Follow this link to the Antiguan Fish Broth recipe featured during this demonstration.
The resort’s dedication to this philosophy is extended to guest activities, which include a popular weekly cooking demonstration. The poolside alfresco class invites guests to gather round and take part in learning how to prepare a fresh local dish. The majority of the ingredients are sourced from the resort’s organic garden, local farmers and often includes line-caught fish hooked by guests on sport fishing trips. Chef Marvin who has been at Hermitage Bay for 7 years, tells me, “last week a guest caught a lovely wahoo which we prepared 3 ways: steamed, stir-fried and blackened with coconut steamed vegetables.”
Chef Marvin George has recently completed a 10-week supervisor management course that has given him greater responsibility, and since taking over the cooking demonstrations that were begun by former Executive Chef Verman “Dezi” Banhan he has gained confidence and enjoys the interaction with the guests. “Teaching is the favourite part of my job”, he smiles. Once the cooking demonstration is over and the gusts have sampled the dish, they make their way along the beach to the organic garden. On route, Marvin tells me that he likes to point out the local trees to the guests. We pass coconut, tamarind and date trees. Marvin says, “I explain to the guests that local people make a delicious wine and juice from the wild sea grape which grow on the beach.”
When we arrive at the gardens we are greeted by Kempton McCalmont who strolls through the banana grove to meet us. Kempton, an agriculture school graduate has a double role at the resort as the Food & Beverage Supervisor and Head Organic Gardener. The full-time Head Gardener, Leslie Henry assists him with cultivation and maintenance. It is amazing to learn that the garden is only 3 years old and already sour sop, mango, passion fruit, banana, sugar apple, guava, papaya and ginep trees have fruited. Kempton smiles and tells me that their organic composting made from kitchen scraps and sheep manure keeps the gardens flourishing. “We use only natural products to fight off pests – our pests are mainly aphids which we tackle preventatively with garlic and pepper sprays. We also use natural insecticides made from neem tree oil and to add nutrients to the plants we use seaweed extract.” Kempton gives guests tours of the garden, encouraging them to touch, taste, smell and photograph all that they see. He says, “Many of the guests have only seen these fruits and vegetables in the supermarket, they don’t know if they were grown on a tree or a bush.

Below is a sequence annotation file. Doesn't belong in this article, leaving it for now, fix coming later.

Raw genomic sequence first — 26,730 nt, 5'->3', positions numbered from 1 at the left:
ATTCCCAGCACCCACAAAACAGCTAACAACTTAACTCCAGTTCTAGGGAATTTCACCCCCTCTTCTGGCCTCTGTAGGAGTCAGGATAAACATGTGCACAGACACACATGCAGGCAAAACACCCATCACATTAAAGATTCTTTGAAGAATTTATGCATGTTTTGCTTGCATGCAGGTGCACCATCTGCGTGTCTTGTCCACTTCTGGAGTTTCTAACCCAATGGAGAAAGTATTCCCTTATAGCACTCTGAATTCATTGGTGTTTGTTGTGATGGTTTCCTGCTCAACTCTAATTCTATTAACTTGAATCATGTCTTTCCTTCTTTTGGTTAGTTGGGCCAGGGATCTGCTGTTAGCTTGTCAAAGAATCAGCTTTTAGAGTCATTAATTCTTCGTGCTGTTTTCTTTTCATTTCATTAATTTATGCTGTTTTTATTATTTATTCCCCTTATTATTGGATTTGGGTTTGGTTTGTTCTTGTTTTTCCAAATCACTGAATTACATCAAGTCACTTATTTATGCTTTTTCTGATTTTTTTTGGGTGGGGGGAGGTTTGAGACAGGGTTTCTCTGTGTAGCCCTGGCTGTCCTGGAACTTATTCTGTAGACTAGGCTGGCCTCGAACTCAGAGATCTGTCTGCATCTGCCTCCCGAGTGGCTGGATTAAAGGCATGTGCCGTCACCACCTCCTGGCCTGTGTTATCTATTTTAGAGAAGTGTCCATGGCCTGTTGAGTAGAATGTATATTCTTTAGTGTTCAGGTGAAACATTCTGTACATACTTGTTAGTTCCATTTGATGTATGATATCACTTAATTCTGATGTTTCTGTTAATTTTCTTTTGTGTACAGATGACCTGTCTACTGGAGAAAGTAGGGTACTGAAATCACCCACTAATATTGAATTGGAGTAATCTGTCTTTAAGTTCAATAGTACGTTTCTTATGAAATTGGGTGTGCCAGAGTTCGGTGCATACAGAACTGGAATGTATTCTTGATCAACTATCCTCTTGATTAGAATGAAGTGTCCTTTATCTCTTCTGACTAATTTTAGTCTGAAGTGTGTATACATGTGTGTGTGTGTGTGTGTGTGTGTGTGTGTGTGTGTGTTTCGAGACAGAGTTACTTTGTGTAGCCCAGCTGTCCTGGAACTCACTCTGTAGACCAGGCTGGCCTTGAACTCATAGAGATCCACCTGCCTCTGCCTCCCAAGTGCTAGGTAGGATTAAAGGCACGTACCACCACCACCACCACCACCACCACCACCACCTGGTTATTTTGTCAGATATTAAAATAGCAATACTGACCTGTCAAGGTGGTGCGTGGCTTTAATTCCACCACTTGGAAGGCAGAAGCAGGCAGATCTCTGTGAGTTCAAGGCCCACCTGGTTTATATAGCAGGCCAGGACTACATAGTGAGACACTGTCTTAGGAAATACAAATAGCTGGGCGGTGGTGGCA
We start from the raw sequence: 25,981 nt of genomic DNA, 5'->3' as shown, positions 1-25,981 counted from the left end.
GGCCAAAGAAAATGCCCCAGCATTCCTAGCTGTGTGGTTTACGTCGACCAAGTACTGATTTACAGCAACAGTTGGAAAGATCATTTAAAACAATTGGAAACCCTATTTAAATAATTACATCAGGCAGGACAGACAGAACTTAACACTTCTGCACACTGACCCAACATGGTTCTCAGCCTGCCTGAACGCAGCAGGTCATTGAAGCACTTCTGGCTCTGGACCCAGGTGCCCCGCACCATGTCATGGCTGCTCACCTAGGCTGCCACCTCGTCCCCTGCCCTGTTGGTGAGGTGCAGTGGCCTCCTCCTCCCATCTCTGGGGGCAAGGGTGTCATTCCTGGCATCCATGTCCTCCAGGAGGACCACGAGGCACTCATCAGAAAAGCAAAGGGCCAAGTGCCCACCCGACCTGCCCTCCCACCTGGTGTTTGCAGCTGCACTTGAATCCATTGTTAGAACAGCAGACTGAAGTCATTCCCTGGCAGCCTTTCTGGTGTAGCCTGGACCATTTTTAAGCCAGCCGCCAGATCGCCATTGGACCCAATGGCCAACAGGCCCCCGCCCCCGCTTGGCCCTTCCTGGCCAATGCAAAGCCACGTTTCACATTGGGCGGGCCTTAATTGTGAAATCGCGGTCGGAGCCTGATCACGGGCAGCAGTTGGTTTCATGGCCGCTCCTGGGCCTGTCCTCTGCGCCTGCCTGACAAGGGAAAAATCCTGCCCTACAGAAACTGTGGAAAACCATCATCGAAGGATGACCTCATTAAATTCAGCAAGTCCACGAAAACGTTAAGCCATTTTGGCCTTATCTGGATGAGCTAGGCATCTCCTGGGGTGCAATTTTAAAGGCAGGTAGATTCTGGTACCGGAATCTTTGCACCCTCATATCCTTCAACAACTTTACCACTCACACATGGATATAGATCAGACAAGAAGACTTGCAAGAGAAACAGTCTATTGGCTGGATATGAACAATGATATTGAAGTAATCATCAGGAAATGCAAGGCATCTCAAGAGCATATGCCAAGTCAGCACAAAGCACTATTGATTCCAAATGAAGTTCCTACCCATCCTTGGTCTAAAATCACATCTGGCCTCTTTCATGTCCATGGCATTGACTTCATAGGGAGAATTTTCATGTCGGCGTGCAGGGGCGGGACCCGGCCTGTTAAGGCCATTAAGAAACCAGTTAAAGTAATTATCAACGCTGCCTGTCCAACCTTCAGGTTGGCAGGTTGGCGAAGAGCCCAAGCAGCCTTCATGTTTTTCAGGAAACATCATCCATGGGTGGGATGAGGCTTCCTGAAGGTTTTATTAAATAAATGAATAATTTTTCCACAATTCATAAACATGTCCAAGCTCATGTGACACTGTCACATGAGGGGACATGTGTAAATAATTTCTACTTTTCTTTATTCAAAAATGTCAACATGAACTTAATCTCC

I encourage them to ask me lots of questions and give them as much information as I can.” Other produce cultivated in the garden include scotch bonnet, seasoning and habanero peppers, okras, a variety of herbs and a range of experimental western crops of carrots, black eggplants and asparagus.